Chevrolet sees a top US marketer leave.
Christie's finalizes appraisal of Detroit Institute of Arts collection.
Daimler gets stake in Aston Martin with engine supply deal.
Darden spins out Red Lobster amid shareholder pressure.Continue reading...
Posted by Dale Buss on December 13, 2013 09:19 AM
Boeing sees collapse of its renewed talks with machinists for 777X work.
Coca-Cola shakes up Americas management.
Ford plans to add 5,000 US jobs in 2014, hatches three new plants globally, and announces driverless-car initiative.
Bolthouse Farms leverages innovative Instagram tech.
DaVinci Wines debuts Facebook promo.
DirecTV explores online-video service and counts on addressable ads for future growth.
Google mulls designing its own server chips in threat to Intel.
Hilton explores creating new hotel brand aimed at affluent Millennials.
Hyundai plans to tout Genesis, Elantra in Super Bowl.Continue reading...
Posted by Dale Buss on November 26, 2013 09:22 AM
Just launched: Interbrand IQ - BRIC and Beyond
Coach moves into 'lifestyle' territory with opening of new flagship store in New York.
H&M aims to pay living wage for garment workers.
23andMe ordered to "discontinue marketing" DNA tests by FDA.
Anschutz Entertainment ousts CEO of concert promoter AEG Live.
Books-A-Million unveils book publishing on demand.
Chivas Regal runs first-ever branded web-video series.
Diageo set to sell most of Whyte & Mackay brand.
El Al launches low-cost airline 'Up.'
Godiva meets Chinese flavor demands.
Google tightens security to prevent government data snooping.
Hyundai's 2015 Genesis aims to burnish brand.Continue reading...
Posted by Dale Buss on November 22, 2013 09:14 AM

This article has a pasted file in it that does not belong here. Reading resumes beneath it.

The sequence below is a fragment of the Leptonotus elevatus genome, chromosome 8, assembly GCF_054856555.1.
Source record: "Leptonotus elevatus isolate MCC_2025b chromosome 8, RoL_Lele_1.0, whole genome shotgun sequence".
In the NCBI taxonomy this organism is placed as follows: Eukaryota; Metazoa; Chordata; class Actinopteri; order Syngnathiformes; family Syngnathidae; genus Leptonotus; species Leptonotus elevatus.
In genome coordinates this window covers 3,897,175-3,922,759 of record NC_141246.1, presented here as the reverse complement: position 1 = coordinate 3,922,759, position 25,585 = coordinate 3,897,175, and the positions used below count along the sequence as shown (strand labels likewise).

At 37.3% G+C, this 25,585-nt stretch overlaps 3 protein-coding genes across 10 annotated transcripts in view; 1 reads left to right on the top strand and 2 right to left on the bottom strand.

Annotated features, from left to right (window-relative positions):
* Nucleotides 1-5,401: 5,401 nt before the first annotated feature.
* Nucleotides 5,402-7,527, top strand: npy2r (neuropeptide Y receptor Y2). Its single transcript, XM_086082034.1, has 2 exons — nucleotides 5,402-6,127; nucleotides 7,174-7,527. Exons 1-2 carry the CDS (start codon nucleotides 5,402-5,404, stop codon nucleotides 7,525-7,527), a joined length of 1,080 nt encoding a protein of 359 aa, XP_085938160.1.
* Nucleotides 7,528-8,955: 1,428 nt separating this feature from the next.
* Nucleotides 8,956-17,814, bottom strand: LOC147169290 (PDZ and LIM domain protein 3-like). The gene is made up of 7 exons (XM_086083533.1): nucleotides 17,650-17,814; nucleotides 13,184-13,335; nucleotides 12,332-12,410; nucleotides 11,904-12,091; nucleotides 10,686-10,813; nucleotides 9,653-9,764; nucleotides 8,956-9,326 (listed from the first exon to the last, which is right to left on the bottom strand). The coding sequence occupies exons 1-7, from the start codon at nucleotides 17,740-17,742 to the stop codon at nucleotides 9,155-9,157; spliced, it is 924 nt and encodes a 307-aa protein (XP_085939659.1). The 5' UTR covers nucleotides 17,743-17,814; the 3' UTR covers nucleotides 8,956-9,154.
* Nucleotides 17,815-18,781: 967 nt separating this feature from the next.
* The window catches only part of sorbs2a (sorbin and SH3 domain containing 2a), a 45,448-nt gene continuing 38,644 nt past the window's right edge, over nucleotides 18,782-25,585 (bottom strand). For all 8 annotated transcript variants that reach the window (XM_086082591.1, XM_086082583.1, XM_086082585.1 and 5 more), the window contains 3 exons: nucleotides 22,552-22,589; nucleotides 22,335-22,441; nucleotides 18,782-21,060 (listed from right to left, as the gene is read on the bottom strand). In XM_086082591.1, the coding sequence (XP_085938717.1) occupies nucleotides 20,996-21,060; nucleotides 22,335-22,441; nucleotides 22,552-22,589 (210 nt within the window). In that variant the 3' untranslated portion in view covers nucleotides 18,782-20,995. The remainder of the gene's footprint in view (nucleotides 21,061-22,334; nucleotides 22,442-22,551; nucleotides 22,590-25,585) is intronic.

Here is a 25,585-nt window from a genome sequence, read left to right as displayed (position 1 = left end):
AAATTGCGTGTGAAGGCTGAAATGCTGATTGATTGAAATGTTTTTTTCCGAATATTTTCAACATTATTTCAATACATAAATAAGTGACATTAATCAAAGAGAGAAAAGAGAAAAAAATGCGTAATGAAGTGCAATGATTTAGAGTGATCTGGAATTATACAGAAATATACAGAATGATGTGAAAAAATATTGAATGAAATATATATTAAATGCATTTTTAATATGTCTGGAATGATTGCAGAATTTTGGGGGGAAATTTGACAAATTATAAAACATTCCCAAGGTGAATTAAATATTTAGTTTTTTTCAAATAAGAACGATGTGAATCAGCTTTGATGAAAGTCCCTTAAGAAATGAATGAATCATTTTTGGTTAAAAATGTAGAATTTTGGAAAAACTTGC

IKEA under investigation in France for snooping on workers.
Walgreens opens nation's first energy-net-zero retail store.
Microsoft heats up gaming-console wars with debut of Xbox One.
Air New Zealand launches "Middle Earth" campaign tied to release of The Hobbit movie.
Acer brings back founder without pay to help struggling PC maker.
Amazon amps up for winning holiday as executive predicts quantum leap in online alcohol sales.
Apple wins a patent retrial against Samsung.
Bauer Media launches digital brand aimed at wealthy young women.
Beam and Cinnabon to introduce co-branded vodka.
Caterpillar is probed for possibly dumping parts in the ocean.Continue reading...
Posted by Barry Silverstein on November 20, 2013 12:41 PM
Holiday hysteria is officially upon us, and with it brings new attempts by brand marketers to break through the clutter, pitch new products, and attract the gift-buying public. And something intriguing is happening this year: Even online tech brands are reaching out to consumers via more traditional retail channels so they can serve up better customer experiences.
While most consumers may think of Google as the de facto standard search engine, the company is in fact as much into hardware as software; it owns smartphone-maker Motorola and also manufactures its own smartphones, tablets and laptops. These are products people need to see, feel, and play with_and that means the physical items need to be accessible.
Rather than enter the crowded retail store environment and compete for attention, Google's answer is to create its own environment in the form of Winter Wonderlab, not only a play on "Winter Wonderland" but also a unique pop-up store open for the holiday season in six locations: New York City, Paramus, NJ, Washington, DC, Chicago, Los Angeles, and Sacramento. Interestingly, except for the downtown New York location, the others are all located at malls run by Westfield. And no barges are involved in this seasonal experiential branding effort.Continue reading...